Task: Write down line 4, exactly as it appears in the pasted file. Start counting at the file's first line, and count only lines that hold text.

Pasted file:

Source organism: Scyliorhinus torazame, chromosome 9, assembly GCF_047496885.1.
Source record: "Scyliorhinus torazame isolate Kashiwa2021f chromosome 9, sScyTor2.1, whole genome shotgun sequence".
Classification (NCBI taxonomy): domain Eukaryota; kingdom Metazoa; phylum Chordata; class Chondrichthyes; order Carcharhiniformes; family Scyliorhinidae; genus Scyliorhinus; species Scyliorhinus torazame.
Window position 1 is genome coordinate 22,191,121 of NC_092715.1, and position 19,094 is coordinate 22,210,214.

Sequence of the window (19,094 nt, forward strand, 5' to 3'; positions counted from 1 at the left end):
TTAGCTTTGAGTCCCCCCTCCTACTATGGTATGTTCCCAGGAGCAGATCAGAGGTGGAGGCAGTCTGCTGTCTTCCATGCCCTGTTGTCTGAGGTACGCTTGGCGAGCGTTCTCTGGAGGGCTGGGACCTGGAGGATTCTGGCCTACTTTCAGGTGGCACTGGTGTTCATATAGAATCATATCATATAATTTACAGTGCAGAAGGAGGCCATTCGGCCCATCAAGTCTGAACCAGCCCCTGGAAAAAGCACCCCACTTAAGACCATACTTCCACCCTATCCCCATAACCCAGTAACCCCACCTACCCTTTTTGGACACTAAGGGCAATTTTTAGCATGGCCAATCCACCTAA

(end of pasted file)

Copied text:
Window position 1 is genome coordinate 22,191,121 of NC_092715.1, and position 19,094 is coordinate 22,210,214.